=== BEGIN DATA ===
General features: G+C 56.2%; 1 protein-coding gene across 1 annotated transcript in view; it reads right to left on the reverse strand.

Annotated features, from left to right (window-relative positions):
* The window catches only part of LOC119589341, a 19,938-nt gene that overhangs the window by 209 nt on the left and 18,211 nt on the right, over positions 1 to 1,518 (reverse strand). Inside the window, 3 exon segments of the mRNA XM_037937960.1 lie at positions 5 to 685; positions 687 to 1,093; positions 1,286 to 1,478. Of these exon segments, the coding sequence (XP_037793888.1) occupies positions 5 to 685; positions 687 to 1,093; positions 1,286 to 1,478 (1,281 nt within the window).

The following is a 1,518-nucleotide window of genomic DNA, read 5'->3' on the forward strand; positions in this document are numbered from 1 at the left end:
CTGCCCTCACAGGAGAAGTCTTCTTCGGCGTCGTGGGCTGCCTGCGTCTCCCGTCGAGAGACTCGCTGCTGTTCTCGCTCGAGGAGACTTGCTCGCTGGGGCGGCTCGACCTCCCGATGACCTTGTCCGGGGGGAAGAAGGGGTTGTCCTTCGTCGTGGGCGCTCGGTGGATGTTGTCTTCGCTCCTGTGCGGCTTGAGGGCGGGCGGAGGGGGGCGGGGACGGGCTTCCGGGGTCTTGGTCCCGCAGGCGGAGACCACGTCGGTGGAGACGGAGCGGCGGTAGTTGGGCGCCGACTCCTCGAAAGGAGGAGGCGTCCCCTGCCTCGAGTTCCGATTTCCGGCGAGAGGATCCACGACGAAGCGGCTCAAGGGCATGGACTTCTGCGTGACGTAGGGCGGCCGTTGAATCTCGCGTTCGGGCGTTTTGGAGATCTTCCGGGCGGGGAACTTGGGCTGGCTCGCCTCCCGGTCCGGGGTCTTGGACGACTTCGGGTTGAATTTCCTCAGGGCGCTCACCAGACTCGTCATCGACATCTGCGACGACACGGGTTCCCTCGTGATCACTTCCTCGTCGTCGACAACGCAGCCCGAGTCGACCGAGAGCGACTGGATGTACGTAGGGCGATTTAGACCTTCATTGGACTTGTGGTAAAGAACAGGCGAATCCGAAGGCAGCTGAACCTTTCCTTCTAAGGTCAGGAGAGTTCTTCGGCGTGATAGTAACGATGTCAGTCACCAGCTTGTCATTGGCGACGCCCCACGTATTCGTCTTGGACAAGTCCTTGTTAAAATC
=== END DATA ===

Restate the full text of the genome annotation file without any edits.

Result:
General features: G+C 56.2%; 1 protein-coding gene across 1 annotated transcript in view; it reads right to left on the reverse strand.

Annotated features, from left to right (window-relative positions):
* The window catches only part of LOC119589341, a 19,938-nt gene that overhangs the window by 209 nt on the left and 18,211 nt on the right, over positions 1 to 1,518 (reverse strand). Inside the window, 3 exon segments of the mRNA XM_037937960.1 lie at positions 5 to 685; positions 687 to 1,093; positions 1,286 to 1,478. Of these exon segments, the coding sequence (XP_037793888.1) occupies positions 5 to 685; positions 687 to 1,093; positions 1,286 to 1,478 (1,281 nt within the window).

The following is a 1,518-nucleotide window of genomic DNA, read 5'->3' on the forward strand; positions in this document are numbered from 1 at the left end:
CTGCCCTCACAGGAGAAGTCTTCTTCGGCGTCGTGGGCTGCCTGCGTCTCCCGTCGAGAGACTCGCTGCTGTTCTCGCTCGAGGAGACTTGCTCGCTGGGGCGGCTCGACCTCCCGATGACCTTGTCCGGGGGGAAGAAGGGGTTGTCCTTCGTCGTGGGCGCTCGGTGGATGTTGTCTTCGCTCCTGTGCGGCTTGAGGGCGGGCGGAGGGGGGCGGGGACGGGCTTCCGGGGTCTTGGTCCCGCAGGCGGAGACCACGTCGGTGGAGACGGAGCGGCGGTAGTTGGGCGCCGACTCCTCGAAAGGAGGAGGCGTCCCCTGCCTCGAGTTCCGATTTCCGGCGAGAGGATCCACGACGAAGCGGCTCAAGGGCATGGACTTCTGCGTGACGTAGGGCGGCCGTTGAATCTCGCGTTCGGGCGTTTTGGAGATCTTCCGGGCGGGGAACTTGGGCTGGCTCGCCTCCCGGTCCGGGGTCTTGGACGACTTCGGGTTGAATTTCCTCAGGGCGCTCACCAGACTCGTCATCGACATCTGCGACGACACGGGTTCCCTCGTGATCACTTCCTCGTCGTCGACAACGCAGCCCGAGTCGACCGAGAGCGACTGGATGTACGTAGGGCGATTTAGACCTTCATTGGACTTGTGGTAAAGAACAGGCGAATCCGAAGGCAGCTGAACCTTTCCTTCTAAGGTCAGGAGAGTTCTTCGGCGTGATAGTAACGATGTCAGTCACCAGCTTGTCATTGGCGACGCCCCACGTATTCGTCTTGGACAAGTCCTTGTTAAAATC